WARNING: The following article contains major spoilers for “Something They Need,” tonight’s episode of AMC’s “The Walking Dead,” which as of publication hasn’t yet aired on the West Coast, as well as the Image Comics series.
To be clear, I've never had a problem with Rick sometimes being an asshole on "The Walking Dead." What I do have a problem with, however, is the show never fully committing to him being an asshole. By that, I mean that the writers always, always, always make him right in the end. Even when his decisions are questionable at best (bullying at worst), he somehow always becomes vindicated for making them.
That refusal to make him an occasional villain nearly sinks tonight's episode, "Something They Need." Early on, Tara breaks her promise to Oceanside and reveals its whereabouts (and secret armory) to Rick and the others. Still needing to provide the junkyard gang with more weaponry before they'll assist with The Saviors, The Alexandrians sneak into Oceanside and take the neighboring community's weapons at gunpoint.
While Rick gives Oceanside the chance to fight alongside them, it's still an unquestionably dick move -- yet another attempt to force a bunch of people who'd rather keep to themselves into a fight, a fight where many of them will likely die. And this is after so many of them have already been slaughtered by The Saviors. If they prefer to stay secluded, so what? Who the hell are Rick and co. to take their only means of protection and force them to take part in a bloody war?
None of this would be a problem if the show acknowledged how horrible Rick is being. In fact, that would make it all the more complex. It would make Rick flawed, and flawed heroes are almost always interesting. But just as we're starting to question Rick's actions at home, a horde of barnacled walkers invade the forest. Despite the fact that the Alexandrians are holding all of Oceanside at gunpoint, they quickly save their captives by mowing down the zombies.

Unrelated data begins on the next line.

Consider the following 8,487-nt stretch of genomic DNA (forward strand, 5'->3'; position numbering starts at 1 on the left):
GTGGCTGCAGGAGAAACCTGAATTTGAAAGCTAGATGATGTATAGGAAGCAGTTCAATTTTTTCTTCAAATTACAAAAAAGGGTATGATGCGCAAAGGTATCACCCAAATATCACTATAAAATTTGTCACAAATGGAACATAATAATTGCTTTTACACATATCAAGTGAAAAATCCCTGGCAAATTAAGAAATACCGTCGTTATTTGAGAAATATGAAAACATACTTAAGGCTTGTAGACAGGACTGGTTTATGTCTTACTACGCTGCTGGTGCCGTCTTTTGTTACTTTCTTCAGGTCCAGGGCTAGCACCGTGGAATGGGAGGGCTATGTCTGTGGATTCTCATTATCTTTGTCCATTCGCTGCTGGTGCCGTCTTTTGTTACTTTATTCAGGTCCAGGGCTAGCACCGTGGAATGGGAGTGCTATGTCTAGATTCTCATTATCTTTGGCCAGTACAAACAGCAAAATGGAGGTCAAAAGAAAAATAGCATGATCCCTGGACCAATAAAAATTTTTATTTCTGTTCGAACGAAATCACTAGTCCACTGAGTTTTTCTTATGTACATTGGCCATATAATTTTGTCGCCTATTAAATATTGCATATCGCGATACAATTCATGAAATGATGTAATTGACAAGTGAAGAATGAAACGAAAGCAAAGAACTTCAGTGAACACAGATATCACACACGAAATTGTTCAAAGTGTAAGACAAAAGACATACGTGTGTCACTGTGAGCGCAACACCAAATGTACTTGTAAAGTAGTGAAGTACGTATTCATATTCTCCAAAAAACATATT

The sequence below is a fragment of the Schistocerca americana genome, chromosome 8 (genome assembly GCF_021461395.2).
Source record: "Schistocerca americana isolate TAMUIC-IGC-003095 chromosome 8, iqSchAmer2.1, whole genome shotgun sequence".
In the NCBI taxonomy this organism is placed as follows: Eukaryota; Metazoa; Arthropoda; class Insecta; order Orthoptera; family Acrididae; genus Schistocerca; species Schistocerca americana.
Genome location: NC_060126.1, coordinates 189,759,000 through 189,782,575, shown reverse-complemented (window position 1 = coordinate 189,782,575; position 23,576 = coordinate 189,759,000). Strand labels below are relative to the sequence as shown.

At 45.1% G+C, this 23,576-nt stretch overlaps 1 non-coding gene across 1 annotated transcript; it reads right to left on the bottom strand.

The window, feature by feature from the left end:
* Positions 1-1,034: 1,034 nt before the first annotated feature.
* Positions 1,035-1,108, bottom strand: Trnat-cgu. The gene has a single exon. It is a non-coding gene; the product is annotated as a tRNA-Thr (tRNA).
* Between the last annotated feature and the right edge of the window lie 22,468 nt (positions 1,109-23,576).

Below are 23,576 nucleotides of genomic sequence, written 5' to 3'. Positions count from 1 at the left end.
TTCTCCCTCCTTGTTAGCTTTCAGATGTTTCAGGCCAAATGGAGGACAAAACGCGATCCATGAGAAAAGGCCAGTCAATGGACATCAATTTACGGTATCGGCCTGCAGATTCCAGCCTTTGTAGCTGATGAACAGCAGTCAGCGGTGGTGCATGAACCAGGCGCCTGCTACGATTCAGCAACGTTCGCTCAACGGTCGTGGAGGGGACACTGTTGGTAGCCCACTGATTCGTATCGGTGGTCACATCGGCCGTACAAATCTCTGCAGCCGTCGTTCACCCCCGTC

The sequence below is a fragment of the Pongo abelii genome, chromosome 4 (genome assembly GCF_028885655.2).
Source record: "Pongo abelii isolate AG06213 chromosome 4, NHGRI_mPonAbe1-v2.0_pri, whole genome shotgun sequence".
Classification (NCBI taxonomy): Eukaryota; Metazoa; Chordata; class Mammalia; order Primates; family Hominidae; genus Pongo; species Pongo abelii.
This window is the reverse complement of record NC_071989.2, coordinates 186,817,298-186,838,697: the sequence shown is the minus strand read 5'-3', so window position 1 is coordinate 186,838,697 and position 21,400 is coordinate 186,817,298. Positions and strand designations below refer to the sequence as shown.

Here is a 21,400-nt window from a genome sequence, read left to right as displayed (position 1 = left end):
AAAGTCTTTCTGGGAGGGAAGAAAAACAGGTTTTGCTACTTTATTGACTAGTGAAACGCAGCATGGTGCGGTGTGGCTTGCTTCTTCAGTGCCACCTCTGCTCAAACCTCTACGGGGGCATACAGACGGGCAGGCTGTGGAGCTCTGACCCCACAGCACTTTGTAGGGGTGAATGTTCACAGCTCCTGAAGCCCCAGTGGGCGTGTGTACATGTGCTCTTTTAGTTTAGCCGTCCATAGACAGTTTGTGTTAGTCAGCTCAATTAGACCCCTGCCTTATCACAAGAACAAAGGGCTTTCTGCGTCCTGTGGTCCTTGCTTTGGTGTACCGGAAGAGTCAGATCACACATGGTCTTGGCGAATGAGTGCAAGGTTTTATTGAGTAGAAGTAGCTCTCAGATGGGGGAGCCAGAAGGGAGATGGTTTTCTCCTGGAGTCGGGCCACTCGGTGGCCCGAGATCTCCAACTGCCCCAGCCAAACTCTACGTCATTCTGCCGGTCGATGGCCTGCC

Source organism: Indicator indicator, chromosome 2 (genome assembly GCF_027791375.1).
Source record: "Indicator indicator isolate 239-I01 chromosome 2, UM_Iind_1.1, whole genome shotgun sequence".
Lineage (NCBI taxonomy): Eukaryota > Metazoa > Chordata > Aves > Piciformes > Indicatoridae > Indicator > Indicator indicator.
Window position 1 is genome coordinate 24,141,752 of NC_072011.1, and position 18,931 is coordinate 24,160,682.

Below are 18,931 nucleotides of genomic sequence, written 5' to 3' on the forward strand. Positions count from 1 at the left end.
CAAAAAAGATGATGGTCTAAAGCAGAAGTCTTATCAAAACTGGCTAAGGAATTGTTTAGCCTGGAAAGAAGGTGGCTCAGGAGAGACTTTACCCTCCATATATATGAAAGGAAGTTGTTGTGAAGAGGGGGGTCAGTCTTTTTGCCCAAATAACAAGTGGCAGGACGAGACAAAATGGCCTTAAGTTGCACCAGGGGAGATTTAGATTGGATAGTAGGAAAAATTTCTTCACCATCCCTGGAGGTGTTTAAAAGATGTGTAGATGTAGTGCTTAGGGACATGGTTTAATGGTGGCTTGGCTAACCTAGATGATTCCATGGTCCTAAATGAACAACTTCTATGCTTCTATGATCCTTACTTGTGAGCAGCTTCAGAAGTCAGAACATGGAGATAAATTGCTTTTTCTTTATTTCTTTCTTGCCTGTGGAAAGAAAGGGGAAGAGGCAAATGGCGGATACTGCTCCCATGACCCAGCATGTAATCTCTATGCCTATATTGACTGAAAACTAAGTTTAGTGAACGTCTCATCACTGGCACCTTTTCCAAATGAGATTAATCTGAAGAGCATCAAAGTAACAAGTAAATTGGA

It's a copout of a story beat that exists solely to remind us that the Alexandrians are the good guys here. Even worse, it works. Although not all of Oceanside's citizens jump up to join the fight against The Saviors, most of them do. And with their change of heart, complexity is averted. Rick is once again a hero. He's a hero who is always right, and as such, Oceanside is right to follow him, even though they have every right not to. As much as that adds to the excitement of the eventual showdown with The Saviors (if nothing else, a larger number of participants means some killer action sequences), it's frustrating to see both the writers and the characters on "The Walking Dead" once again ignore the flaws of the show's protagonist.
That directly contrasts with the show's b-storyline, which finds Sasha in captivity at The Sanctuary. As David attempts to rape her in her holding cell, Negan storms in and drives his bowie knife through the man's throat. As a way to test Sasha's allegiance, he leaves his knife and the corpse in there with her, giving her the choice whether or not to keep David from reanimating or give in to the suicide wish she's stated in the past two episodes.
Let's be clear about one thing: Although Negan claims to detest rape, it's still a disgusting move on his part. It's not a valiant rescue on his part -- more an exploitation of sexual assault (or at least the threat of it) to bring an enemy over to his side. He probably doesn't view it that way, but that's what it is. And that works for his character. Unlike with Rick, the writers actually give Negan some complexity. He can be genuinely against sexual assault while also being violent and sadistic. He can have respect for Sasha while still trying to manipulate her. These aren't exactly Shakespearean themes, but at least Negan has a conflicted kind of morality.
The same goes for Eugene, who, still reeling from guilt over not assisting Negan's wives with their own suicide wishes, honors Sasha's similar request by slipping a poison capsule into her cell. Little does he know she's probably seeking a weapon -- not a pill -- to kill Negan, not herself. If only the show would apply similar shades of gray to Rick. But no. He must always be right. He must always be vindicated. And that just makes me dislike him more and more -- and for all the wrong reasons. That's not a great look for "The Walking Dead's" main character as it heads into another finale.